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Wales draft regulations for farming and water published

The long-awaited Welsh regulations for farming and water appear to hand initiative to farmers

As some of you who read the hard copy of Fly Fishing & Fly Tying Magazine will know, I write comment / analysis pieces for the magazine, usually interview based, two of which come to mind are about the pros and cons of salmon hatcheries  (FF&FT May 2019) and cormorant predation on our fisheries (Oct 2019).

These are longer stories, I speak to a lot of people, and they take some time to put together. I thought a good use of this blog, that people who are interested in fishing and the environment might be interested in, would be to give updates on areas I’m looking into, as I go along.

I am deep into slurry at the moment. I’ve covered it twice so far in the hard copy magazine. First in FF&FT Feb 2020 when we exclusively reported an Environment Agency report into a clampdown on the River Axe which revealed that 95% of farms were not complying with slurry storage regulations and 49% of farms were polluting the River Axe.

Then in March 2020 we discussed the implication of the report and brought Wales’ (then) imminent farming and water regulations into the discussion.

Wales has been keeping us on the edge of our seats, when it comes to regulating the farming industry. England introduced its Farming Rules for Water in April 2018. Wales has been promising its own version for so long that they are in danger of becoming known as the Godot regulations - we wait and we wait, but they never turn up.

Then finally, just before the Easter Bank Holiday weekend, Lesley Griffiths, Welsh Minister for Environment, Energy and Rural Affairs, had her ‘Act Two, Scene One: Enter Godot’ moment with the publication of draft Water Resources (Control of Agricultural Pollution) (Wales) Regulations 2020.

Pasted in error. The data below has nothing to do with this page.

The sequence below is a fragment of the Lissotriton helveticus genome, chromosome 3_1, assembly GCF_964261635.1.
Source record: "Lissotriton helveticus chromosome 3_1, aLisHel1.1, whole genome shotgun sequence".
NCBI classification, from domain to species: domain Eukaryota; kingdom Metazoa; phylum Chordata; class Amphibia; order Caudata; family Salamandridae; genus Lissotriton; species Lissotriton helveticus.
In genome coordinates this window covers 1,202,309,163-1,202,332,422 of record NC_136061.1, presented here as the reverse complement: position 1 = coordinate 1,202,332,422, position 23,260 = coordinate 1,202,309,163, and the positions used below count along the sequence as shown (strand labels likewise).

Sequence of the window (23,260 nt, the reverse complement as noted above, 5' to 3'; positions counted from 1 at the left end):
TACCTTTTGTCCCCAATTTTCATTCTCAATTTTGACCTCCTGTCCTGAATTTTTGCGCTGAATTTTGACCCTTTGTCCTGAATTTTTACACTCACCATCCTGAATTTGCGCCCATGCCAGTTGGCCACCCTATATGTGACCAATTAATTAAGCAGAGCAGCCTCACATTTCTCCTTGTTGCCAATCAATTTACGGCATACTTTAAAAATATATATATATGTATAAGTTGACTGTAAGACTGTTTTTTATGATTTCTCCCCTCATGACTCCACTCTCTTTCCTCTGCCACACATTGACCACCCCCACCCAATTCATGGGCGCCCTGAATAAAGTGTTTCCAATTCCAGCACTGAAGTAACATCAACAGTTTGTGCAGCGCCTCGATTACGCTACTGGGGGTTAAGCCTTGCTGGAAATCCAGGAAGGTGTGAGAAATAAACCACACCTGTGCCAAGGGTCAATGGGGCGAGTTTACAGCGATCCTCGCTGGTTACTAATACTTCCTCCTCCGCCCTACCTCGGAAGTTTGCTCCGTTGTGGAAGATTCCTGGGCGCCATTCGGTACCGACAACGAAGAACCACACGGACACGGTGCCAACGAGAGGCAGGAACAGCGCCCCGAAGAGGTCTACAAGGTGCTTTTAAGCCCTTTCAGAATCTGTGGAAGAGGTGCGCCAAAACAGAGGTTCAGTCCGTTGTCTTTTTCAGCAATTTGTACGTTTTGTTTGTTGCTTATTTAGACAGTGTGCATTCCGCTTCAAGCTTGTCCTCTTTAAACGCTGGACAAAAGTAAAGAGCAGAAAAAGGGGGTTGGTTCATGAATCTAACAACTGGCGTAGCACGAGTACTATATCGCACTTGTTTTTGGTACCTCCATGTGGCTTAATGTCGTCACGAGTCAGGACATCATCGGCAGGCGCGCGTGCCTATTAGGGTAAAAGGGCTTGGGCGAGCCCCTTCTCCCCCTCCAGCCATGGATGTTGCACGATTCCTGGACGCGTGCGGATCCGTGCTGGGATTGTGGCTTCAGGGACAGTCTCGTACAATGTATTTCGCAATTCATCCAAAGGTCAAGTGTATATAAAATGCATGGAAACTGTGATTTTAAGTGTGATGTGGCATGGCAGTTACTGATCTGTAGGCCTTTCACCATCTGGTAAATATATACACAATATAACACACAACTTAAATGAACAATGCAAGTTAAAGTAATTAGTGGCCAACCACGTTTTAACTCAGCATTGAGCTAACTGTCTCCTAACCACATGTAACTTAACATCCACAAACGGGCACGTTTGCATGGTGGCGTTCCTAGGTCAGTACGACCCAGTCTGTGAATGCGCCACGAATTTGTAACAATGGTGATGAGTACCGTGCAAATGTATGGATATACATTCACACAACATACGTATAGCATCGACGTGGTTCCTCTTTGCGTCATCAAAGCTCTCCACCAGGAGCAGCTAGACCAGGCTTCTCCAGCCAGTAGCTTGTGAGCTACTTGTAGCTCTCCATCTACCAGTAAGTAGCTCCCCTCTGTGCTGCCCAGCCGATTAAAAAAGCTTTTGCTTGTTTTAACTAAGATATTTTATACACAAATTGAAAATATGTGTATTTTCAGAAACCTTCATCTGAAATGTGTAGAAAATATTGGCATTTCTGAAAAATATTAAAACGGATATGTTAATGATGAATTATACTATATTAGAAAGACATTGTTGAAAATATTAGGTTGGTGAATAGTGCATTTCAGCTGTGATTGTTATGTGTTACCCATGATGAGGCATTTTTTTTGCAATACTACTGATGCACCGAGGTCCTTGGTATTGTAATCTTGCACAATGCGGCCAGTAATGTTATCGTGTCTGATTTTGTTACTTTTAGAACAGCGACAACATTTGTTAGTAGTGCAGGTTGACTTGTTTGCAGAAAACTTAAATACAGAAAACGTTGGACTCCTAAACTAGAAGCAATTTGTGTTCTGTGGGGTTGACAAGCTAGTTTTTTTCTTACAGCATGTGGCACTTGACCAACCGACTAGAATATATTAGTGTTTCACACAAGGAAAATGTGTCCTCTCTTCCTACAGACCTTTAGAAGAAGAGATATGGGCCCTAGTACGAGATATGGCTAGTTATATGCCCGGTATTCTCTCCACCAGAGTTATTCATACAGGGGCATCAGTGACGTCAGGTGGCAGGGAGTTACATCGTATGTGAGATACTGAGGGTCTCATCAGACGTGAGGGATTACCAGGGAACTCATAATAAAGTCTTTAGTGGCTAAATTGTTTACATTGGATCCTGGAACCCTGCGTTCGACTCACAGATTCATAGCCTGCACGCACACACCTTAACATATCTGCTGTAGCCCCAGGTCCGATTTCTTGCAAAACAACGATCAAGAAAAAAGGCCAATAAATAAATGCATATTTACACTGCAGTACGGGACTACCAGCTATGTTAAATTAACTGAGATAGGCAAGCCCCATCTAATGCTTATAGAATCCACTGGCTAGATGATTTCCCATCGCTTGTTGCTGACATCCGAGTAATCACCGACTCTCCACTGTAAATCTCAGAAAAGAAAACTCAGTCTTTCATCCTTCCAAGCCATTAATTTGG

The pendulum swing of opinion was soon mapped out and marked at one end by Simon Evans, Wye & Usk Foundation CEO, who took to Twitter and said: “Given the catastrophic pollution of Welsh rivers, this is a pathetic response by Welsh Government,” and at the other by NFU Cymru President John Davies who said: “Following the Minister’s statement today we will continue to strongly oppose the introduction of this deeply damaging legislation. We will pursue every avenue available to us and continue to work tirelessly with our members in the hope that we can prevent the introduction of this damaging and disproportionate regulation.”

For those on the conservation side of the argument, the draft regulations are not without fault, but neither are they without teeth. Currently only 3% of Wales is designated as a Nitrate Vulnerable Zone (NVZ). Under these draft regulations, all of Wales would be so designated, and subject to rules to tackle nitrate loss from agriculture, thus maintaining and extending EC rules on NVZs after we have left the EU.

This might in part explain the farmers’ furious reaction to it.

But the main objection conservationists have to this draft regulation is the phrase ‘earned autonomy’. It is a term that Lesley Griffiths has used on a number of occasions and it seems in this context to mean something vaguely to do with a voluntary approach, rather than a regulatory one. It is used again in the explanatory note that accompanied the publication of these draft regulations, which says: